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- A former Credit Suisse executive told bank officials and US authorities she believes she was surveilled in July 2017 while in a dispute with the firm, The Wall Street Journal reported.
- The report comes four months after Credit Suisse hired detectives to follow former star banker Iqbal Khan. The ex-Credit Suisse executive was followed before joining rival firm UBS, even entering a physical altercation with his pursuers after they tried to take his phone.
- Colleen Graham, who used to co-head a joint venture between Credit Suisse and Palantir, reached out to the bank’s chairman and CEO after hearing of Khan’s encounter, according to The Journal.
- Graham alleges the two companies withheld her 2016 bonus, hinted at firing her, blocked her from meetings, and even had her followed after she refused to manipulate the joint venture’s revenue figures.
- Credit Suisse denies the claims, saying its investigations into the allegations “found them to be entirely baseless.”
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A former Credit Suisse executive told bank officials and US authorities she believes she was spied on while in quarreling with the bank in July 2017, The Wall Street Journal reported.
Colleen Graham, who used to co-head a joint venture between Credit Suisse and data-mining firm Palantir, said she believes a woman followed her for three days, according to The Journal. Graham said she thought the spying was in retaliation over her position on an accounting error at the business.
The report comes four months after Credit Suisse hired detectives to follow former star banker Iqbal Khan, Bloomberg first reported September 22. The ex-Credit Suisse executive was followed before joining rival bank UBS, and entered a physical altercation with his pursuers after they tried to take his phone.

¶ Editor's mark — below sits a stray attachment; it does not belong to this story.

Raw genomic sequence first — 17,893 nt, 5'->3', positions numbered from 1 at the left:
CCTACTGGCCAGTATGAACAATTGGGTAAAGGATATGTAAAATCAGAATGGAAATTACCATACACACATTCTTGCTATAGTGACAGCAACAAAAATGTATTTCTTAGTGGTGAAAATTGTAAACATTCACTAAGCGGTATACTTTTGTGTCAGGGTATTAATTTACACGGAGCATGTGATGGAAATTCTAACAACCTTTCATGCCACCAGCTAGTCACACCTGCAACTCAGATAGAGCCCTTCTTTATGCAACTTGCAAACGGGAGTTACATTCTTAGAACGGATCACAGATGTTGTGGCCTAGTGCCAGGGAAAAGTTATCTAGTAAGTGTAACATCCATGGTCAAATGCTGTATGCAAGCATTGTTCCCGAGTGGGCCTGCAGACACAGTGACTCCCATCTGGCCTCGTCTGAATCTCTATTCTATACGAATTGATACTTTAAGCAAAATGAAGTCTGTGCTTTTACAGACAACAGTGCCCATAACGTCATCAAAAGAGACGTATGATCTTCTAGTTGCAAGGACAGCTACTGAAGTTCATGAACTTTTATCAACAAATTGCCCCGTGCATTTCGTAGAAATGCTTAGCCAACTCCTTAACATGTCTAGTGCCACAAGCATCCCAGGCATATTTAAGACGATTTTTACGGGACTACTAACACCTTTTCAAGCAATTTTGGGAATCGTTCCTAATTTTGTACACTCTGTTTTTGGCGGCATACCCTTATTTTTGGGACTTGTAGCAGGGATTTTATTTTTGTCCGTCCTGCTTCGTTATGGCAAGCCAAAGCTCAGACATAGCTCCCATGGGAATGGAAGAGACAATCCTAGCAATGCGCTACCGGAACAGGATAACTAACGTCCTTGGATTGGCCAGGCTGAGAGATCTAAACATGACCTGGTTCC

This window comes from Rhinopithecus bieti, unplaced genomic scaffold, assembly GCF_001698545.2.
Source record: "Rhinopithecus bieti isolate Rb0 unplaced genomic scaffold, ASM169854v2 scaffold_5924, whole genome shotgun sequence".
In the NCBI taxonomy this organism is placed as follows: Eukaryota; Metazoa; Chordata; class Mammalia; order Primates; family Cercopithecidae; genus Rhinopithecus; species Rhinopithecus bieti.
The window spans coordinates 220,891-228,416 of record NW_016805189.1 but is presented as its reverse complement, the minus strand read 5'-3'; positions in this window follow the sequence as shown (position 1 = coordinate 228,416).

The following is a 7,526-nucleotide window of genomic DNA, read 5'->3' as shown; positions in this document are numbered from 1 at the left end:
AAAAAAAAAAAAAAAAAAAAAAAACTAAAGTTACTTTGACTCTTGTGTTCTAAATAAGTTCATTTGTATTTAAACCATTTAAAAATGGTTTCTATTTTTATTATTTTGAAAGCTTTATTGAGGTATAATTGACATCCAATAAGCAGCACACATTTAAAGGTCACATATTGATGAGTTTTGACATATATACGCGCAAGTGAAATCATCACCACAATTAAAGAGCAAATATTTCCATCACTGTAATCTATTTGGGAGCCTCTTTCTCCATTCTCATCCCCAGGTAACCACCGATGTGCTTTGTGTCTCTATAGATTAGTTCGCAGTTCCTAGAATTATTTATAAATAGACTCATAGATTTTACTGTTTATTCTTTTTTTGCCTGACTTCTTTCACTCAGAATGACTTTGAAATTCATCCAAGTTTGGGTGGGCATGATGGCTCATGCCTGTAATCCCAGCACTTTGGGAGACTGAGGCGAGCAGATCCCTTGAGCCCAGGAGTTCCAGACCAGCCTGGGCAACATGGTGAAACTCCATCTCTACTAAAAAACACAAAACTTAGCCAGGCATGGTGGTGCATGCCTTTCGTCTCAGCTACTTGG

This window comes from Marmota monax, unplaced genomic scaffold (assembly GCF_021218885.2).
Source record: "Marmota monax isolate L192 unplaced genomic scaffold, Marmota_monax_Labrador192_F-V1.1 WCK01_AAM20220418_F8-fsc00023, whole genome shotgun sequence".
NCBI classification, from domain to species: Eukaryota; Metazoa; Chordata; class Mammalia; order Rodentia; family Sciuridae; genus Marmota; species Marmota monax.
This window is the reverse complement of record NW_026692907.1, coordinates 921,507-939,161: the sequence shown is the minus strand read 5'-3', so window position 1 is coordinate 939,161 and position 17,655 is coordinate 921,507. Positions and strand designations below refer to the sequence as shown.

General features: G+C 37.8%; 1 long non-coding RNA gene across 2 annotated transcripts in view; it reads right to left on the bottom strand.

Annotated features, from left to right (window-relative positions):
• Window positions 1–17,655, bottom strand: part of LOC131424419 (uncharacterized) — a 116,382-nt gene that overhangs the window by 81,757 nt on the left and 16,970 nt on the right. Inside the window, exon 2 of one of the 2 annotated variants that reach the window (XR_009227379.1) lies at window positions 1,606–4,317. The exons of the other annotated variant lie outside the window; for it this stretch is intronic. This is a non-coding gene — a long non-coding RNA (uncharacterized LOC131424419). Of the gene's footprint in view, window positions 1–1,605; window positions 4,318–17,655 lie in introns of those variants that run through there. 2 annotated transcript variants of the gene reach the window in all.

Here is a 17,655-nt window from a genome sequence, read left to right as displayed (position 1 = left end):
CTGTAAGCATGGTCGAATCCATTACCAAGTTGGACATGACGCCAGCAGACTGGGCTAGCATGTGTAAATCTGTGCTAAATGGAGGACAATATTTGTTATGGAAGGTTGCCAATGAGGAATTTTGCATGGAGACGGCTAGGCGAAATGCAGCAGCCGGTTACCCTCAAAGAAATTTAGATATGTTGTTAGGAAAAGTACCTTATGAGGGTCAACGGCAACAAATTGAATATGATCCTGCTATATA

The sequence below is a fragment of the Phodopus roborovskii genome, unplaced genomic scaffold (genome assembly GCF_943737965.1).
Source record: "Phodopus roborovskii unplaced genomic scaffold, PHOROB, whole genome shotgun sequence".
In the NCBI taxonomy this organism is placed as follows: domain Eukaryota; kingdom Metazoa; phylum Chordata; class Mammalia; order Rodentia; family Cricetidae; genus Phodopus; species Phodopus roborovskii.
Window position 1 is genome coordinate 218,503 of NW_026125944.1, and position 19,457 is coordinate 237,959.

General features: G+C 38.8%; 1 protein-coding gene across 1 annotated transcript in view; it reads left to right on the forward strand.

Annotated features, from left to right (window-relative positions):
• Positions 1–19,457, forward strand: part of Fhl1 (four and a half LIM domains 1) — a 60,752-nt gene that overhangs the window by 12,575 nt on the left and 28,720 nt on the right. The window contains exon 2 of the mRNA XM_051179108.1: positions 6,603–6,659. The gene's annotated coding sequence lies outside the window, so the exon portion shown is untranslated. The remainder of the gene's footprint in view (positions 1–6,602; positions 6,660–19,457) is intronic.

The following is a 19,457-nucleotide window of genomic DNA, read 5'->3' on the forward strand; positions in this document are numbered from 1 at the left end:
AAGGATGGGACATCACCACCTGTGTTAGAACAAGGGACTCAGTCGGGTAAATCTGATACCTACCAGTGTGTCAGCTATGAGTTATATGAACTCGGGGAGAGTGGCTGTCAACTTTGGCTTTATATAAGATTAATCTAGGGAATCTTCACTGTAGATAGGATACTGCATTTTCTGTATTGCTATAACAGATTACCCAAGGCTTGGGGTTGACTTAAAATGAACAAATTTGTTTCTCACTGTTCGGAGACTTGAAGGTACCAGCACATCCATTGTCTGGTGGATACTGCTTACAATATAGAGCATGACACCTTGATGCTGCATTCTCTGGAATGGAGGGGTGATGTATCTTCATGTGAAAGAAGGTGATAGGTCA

Graham reached out to Credit Suisse CEO Tidjane Thiam, Chairman Urs Rohner, and board member John Tiner regarding her tailing after she heard of Khan’s encounter, according to The Journal. She asked the executives to investigate her case and share it with regulatory authorities.
The former executive first raised the alleged surveillance with the bank in a November 2017 whistleblower complaint. Graham alleged Credit Suisse and data-mining firm Palantir urged her to “distort the facts” of her business at the bank’s joint venture to boost its 2016 revenue, according to The Journal.
Graham said she was retaliated against for her refusal, with the two companies barring her from meetings, withholding her 2016 bonus, and making “thinly veiled threats” to fire her, The Journal reported. The former executive’s complaint also detailed how she noticed a woman follow her for three days, even tailing her to a job interview. Graham alleged Credit Suisse and Palantir “interfered” with her chance at getting the job, The Journal reported.
Credit Suisse “fully prevailed on this matter multiple times, in separate venues,” corporate communications head Karina Byrne said in a statement. She added that the firm’s “thorough and comprehensive” investigations found Graham’s allegations “to be entirely baseless.”
“We will continue to vigorously defend this matter and refute all these allegations in any form,” Byrne said.
The US Labor Department’s administrative court is expected to hear Graham’s whistleblowing case in early 2020, according to The Journal.
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